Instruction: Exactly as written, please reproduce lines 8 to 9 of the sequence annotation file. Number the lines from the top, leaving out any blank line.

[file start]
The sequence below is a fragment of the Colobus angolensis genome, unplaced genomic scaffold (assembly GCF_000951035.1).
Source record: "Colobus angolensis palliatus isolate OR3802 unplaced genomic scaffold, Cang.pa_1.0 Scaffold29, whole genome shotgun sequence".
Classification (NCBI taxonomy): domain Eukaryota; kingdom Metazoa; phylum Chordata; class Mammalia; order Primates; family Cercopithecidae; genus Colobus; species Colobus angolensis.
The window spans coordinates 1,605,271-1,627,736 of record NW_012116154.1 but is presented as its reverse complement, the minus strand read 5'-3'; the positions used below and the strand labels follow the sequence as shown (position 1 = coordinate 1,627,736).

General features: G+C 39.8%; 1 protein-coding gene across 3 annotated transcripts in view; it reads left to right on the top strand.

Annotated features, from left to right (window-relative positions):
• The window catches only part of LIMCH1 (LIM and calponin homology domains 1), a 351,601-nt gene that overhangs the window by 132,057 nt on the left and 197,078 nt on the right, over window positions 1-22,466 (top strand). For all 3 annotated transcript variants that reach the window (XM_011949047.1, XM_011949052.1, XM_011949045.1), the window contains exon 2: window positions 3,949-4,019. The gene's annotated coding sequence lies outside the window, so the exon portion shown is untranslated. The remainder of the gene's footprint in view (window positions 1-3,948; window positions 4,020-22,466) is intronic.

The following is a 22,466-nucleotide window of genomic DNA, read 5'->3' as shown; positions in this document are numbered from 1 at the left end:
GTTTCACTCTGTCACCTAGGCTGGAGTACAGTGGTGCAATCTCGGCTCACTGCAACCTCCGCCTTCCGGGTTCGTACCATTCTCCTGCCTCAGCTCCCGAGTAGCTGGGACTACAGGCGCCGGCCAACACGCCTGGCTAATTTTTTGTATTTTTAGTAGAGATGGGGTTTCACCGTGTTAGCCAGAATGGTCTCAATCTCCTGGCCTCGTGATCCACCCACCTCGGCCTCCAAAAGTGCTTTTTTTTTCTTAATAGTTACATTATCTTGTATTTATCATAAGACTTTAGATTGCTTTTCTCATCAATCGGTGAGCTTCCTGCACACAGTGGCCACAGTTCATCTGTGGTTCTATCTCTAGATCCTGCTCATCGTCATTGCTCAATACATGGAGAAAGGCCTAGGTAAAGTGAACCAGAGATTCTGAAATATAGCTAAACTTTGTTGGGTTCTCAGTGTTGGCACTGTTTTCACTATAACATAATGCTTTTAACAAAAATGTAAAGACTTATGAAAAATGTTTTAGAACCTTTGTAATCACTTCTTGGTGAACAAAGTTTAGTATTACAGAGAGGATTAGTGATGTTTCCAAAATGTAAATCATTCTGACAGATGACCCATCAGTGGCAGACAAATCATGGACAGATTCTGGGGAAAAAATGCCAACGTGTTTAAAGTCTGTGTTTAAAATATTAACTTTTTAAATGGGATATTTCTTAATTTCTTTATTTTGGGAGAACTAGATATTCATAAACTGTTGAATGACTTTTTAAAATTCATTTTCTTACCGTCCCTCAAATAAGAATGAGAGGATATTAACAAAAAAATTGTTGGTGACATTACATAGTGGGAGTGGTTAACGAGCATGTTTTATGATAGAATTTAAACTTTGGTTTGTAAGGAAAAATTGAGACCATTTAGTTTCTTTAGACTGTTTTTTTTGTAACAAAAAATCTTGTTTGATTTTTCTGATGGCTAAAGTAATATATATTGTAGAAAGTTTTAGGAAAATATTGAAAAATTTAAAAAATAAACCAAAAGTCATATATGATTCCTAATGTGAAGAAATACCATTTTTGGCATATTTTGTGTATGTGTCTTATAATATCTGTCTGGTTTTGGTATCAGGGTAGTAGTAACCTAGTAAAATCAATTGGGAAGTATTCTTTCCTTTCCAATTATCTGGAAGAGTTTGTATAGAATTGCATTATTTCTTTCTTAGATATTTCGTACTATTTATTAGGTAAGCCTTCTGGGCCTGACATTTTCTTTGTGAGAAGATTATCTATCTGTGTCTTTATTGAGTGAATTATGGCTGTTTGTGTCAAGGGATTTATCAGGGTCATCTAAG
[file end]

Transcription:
The following is a 22,466-nucleotide window of genomic DNA, read 5'->3' as shown; positions in this document are numbered from 1 at the left end:
GTTTCACTCTGTCACCTAGGCTGGAGTACAGTGGTGCAATCTCGGCTCACTGCAACCTCCGCCTTCCGGGTTCGTACCATTCTCCTGCCTCAGCTCCCGAGTAGCTGGGACTACAGGCGCCGGCCAACACGCCTGGCTAATTTTTTGTATTTTTAGTAGAGATGGGGTTTCACCGTGTTAGCCAGAATGGTCTCAATCTCCTGGCCTCGTGATCCACCCACCTCGGCCTCCAAAAGTGCTTTTTTTTTCTTAATAGTTACATTATCTTGTATTTATCATAAGACTTTAGATTGCTTTTCTCATCAATCGGTGAGCTTCCTGCACACAGTGGCCACAGTTCATCTGTGGTTCTATCTCTAGATCCTGCTCATCGTCATTGCTCAATACATGGAGAAAGGCCTAGGTAAAGTGAACCAGAGATTCTGAAATATAGCTAAACTTTGTTGGGTTCTCAGTGTTGGCACTGTTTTCACTATAACATAATGCTTTTAACAAAAATGTAAAGACTTATGAAAAATGTTTTAGAACCTTTGTAATCACTTCTTGGTGAACAAAGTTTAGTATTACAGAGAGGATTAGTGATGTTTCCAAAATGTAAATCATTCTGACAGATGACCCATCAGTGGCAGACAAATCATGGACAGATTCTGGGGAAAAAATGCCAACGTGTTTAAAGTCTGTGTTTAAAATATTAACTTTTTAAATGGGATATTTCTTAATTTCTTTATTTTGGGAGAACTAGATATTCATAAACTGTTGAATGACTTTTTAAAATTCATTTTCTTACCGTCCCTCAAATAAGAATGAGAGGATATTAACAAAAAAATTGTTGGTGACATTACATAGTGGGAGTGGTTAACGAGCATGTTTTATGATAGAATTTAAACTTTGGTTTGTAAGGAAAAATTGAGACCATTTAGTTTCTTTAGACTGTTTTTTTTGTAACAAAAAATCTTGTTTGATTTTTCTGATGGCTAAAGTAATATATATTGTAGAAAGTTTTAGGAAAATATTGAAAAATTTAAAAAATAAACCAAAAGTCATATATGATTCCTAATGTGAAGAAATACCATTTTTGGCATATTTTGTGTATGTGTCTTATAATATCTGTCTGGTTTTGGTATCAGGGTAGTAGTAACCTAGTAAAATCAATTGGGAAGTATTCTTTCCTTTCCAATTATCTGGAAGAGTTTGTATAGAATTGCATTATTTCTTTCTTAGATATTTCGTACTATTTATTAGGTAAGCCTTCTGGGCCTGACATTTTCTTTGTGAGAAGATTATCTATCTGTGTCTTTATTGAGTGAATTATGGCTGTTTGTGTCAAGGGATTTATCAGGGTCATCTAAG